Firstly, certain types of conflict or situations can be under-emphasised due to their nature and the political sensitivities attached to them. For example, in South Africa it could be argued, that the 1990-1994 period that was marked by unprecedented levels of inter and intra-community violence between the ANC and the Inkatha Freedom Party (IFP)9, a conflict that resulted in over 10 000 deaths, has been under-emphasised by the Truth and Reconciliation Commission. This is probably due to the fact that the wounds of the conflict are fresh and that all parties involved still hold sufficient power to re-start the violence. In this regard the TRC has been criticised in some quarters for being afraid "to rock the boat"10. A further reason for the under-emphasis may be that most truth commissions were initially designed to exploring 'vertical' acts of violence (e.g. state repression), rather than the complex nature of 'horizontal' conflict (e.g. inter-community conflict).
Under-emphases for political reasons is common when specific actors or groups in the conflict are covering-up their involvement in illegal activities, and have the power to orchestrate such cover-ups. For example, the term 'terrorist' is frequently used in Algeria to describe the Muslim Fundamentalists in the country. Although these groups have undoubtedly been involved in brutal 'terror' attacks and the massacres, reports from Amnesty International11 suggest that the security forces are also likely to be involved. As with so many conflicts in the world, the continual and vocal protests about 'terrorists' serves as a convenient smoke-screen for state complicity or violence. This was certainly the case in South Africa during the National Party government.
Secondly, certain types of violations or violence may be emphasised over others. It is easier to consider the number of deaths that took place during a period of conflict than the injuries, both psychological and physical, that have been endured by a community. Although deaths can be a good barometer of the amount of injury sustained by a community, they do not tell the intricate story of living in a repressive environment typified by extensive military patrols and constant surveillance. Similarly, deaths (particularly of so-called high profile individuals) tend to mask the victimisation of the families and children of those individuals. Thus, the world over, stories are told of the brutal assassination of individuals, but the violence metered out to their families, both directly and indirectly, is often overlooked. These would include, in most cases, the harassment (and sometimes torture) of family members, the invasion of their privacy through raids into the home and generally what are consider minor violations [sic] committed against family members like slapping, insulting or pushing them when security personal or paramilitary groups are searching for their adversaries.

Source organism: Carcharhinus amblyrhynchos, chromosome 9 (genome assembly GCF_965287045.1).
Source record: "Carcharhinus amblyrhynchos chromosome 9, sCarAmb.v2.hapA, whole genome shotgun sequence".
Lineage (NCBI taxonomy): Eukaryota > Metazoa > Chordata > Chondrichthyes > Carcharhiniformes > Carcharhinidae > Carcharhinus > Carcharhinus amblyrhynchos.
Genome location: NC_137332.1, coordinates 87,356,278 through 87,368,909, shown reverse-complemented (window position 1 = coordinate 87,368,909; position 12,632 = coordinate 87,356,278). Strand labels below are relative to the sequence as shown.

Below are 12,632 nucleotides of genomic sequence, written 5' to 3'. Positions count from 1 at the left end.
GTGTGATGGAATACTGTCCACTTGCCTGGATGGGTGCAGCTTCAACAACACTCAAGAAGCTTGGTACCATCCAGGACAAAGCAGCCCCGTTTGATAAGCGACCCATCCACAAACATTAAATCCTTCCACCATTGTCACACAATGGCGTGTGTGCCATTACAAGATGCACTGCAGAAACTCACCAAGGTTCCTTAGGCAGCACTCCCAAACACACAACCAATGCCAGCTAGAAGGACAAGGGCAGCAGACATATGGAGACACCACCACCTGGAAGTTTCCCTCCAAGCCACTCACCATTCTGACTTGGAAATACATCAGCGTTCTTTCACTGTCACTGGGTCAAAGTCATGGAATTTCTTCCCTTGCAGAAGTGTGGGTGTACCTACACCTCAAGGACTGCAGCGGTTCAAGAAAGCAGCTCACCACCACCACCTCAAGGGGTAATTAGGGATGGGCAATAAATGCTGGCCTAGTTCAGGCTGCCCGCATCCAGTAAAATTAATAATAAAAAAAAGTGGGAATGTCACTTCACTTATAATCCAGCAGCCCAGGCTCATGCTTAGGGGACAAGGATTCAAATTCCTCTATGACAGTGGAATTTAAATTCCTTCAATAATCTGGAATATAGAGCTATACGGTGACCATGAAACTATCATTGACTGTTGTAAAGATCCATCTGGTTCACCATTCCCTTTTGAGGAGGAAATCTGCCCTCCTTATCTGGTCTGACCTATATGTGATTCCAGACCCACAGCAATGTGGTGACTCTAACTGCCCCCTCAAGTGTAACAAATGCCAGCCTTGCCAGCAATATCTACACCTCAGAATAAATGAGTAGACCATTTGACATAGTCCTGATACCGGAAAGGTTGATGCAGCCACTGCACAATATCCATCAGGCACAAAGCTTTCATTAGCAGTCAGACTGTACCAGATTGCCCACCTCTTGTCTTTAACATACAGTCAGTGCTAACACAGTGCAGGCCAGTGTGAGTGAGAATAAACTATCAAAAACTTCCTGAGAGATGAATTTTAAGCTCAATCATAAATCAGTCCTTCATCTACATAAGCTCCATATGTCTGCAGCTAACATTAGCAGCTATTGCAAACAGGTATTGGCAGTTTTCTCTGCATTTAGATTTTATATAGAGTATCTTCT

This obscuring often takes on a gendered perspective. The stories of the wives, mothers or partners of a victims of state or paramilitary attacks are seldom told12. Often these woman (and their children) directly experience victimisation due to their association with certain individuals. However, because their experiences are considered minor and their male loved one is considered to be the primary actor (and due to the general marginalisation of woman) their stories remain untold.
Finally, the role of the so-called 'victims' and 'perpetrators' is often emphasised or de-emphasised depending on the political context. However, as one delves deeper into most conflicts, what soon becomes apparent is that many actors in a conflict have long and variant histories in which they have had multiple roles. Simply put, they have been both victim and perpetrator. One of the sharpest lessons of the South African TRC has been that it was a mistake to narrowly define individuals. Many amnesty applicants, particularly those involved in paramilitary groups, like the ANC Self-Defence Units and the IFP Self-Protection Units, have revealed a complex web in which they have played the dual role of victim and perpetrator. If a country is to adequately explain and understand a violent past, then these complex stories have to be told.
However, these statements should not be read to imply that 'we are all victims' after a conflict. In all conflicts some parties are clearly more to blame for the suffering than others, but we should not fall into the trap (as countries do during times of war and violence) of seeing the picture in a purely linear fashion. In South Africa, for example, the argument has been made that the state was the most responsible for the violence committed during the 'apartheid' years because it had a moral duty to protect its citizens (Asmal, Asmal & Roberts, 1997).
Further, although the entire population who have lived through violence would have been affected or 'victimised' in one way or another, the experience of direct victimisation and suffering is strikingly different across communities. In South Africa, it would absurd to equate the experience of most white South Africans of being placed under the stress of acts of sabotage at the hands of the ANC and the 'liberation movement', with the experiences of the majority of black South Africans who lived in dangerous, impoverished and tightly policed townships.
5. Remember in a forward looking way